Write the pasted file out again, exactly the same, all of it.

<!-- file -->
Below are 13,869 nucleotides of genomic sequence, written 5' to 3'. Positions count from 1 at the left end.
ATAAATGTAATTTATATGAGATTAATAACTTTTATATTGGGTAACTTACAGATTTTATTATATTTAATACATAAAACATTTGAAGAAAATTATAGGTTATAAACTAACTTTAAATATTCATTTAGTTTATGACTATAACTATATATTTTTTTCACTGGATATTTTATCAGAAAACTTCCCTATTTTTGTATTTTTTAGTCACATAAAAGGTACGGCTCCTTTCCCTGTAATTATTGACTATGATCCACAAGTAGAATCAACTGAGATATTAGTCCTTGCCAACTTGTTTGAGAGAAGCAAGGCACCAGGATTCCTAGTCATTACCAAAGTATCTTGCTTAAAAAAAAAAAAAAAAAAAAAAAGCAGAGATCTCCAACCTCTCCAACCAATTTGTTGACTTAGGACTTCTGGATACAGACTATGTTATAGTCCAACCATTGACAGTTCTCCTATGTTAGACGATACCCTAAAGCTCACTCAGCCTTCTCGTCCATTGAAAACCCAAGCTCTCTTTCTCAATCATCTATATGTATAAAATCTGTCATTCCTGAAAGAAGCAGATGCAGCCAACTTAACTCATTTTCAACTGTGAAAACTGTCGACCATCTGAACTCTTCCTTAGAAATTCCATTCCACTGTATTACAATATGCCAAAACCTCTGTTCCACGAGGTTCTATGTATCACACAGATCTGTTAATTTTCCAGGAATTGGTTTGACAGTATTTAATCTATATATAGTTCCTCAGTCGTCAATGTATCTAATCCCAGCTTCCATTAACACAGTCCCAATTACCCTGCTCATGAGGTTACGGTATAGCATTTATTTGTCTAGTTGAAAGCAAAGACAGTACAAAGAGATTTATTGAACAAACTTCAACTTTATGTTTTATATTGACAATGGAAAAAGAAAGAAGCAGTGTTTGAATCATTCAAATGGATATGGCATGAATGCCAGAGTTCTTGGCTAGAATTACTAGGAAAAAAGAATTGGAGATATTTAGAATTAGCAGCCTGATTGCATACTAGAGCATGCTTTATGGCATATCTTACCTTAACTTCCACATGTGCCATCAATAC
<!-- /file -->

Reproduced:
Below are 13,869 nucleotides of genomic sequence, written 5' to 3'. Positions count from 1 at the left end.
ATAAATGTAATTTATATGAGATTAATAACTTTTATATTGGGTAACTTACAGATTTTATTATATTTAATACATAAAACATTTGAAGAAAATTATAGGTTATAAACTAACTTTAAATATTCATTTAGTTTATGACTATAACTATATATTTTTTTCACTGGATATTTTATCAGAAAACTTCCCTATTTTTGTATTTTTTAGTCACATAAAAGGTACGGCTCCTTTCCCTGTAATTATTGACTATGATCCACAAGTAGAATCAACTGAGATATTAGTCCTTGCCAACTTGTTTGAGAGAAGCAAGGCACCAGGATTCCTAGTCATTACCAAAGTATCTTGCTTAAAAAAAAAAAAAAAAAAAAAAAGCAGAGATCTCCAACCTCTCCAACCAATTTGTTGACTTAGGACTTCTGGATACAGACTATGTTATAGTCCAACCATTGACAGTTCTCCTATGTTAGACGATACCCTAAAGCTCACTCAGCCTTCTCGTCCATTGAAAACCCAAGCTCTCTTTCTCAATCATCTATATGTATAAAATCTGTCATTCCTGAAAGAAGCAGATGCAGCCAACTTAACTCATTTTCAACTGTGAAAACTGTCGACCATCTGAACTCTTCCTTAGAAATTCCATTCCACTGTATTACAATATGCCAAAACCTCTGTTCCACGAGGTTCTATGTATCACACAGATCTGTTAATTTTCCAGGAATTGGTTTGACAGTATTTAATCTATATATAGTTCCTCAGTCGTCAATGTATCTAATCCCAGCTTCCATTAACACAGTCCCAATTACCCTGCTCATGAGGTTACGGTATAGCATTTATTTGTCTAGTTGAAAGCAAAGACAGTACAAAGAGATTTATTGAACAAACTTCAACTTTATGTTTTATATTGACAATGGAAAAAGAAAGAAGCAGTGTTTGAATCATTCAAATGGATATGGCATGAATGCCAGAGTTCTTGGCTAGAATTACTAGGAAAAAAGAATTGGAGATATTTAGAATTAGCAGCCTGATTGCATACTAGAGCATGCTTTATGGCATATCTTACCTTAACTTCCACATGTGCCATCAATAC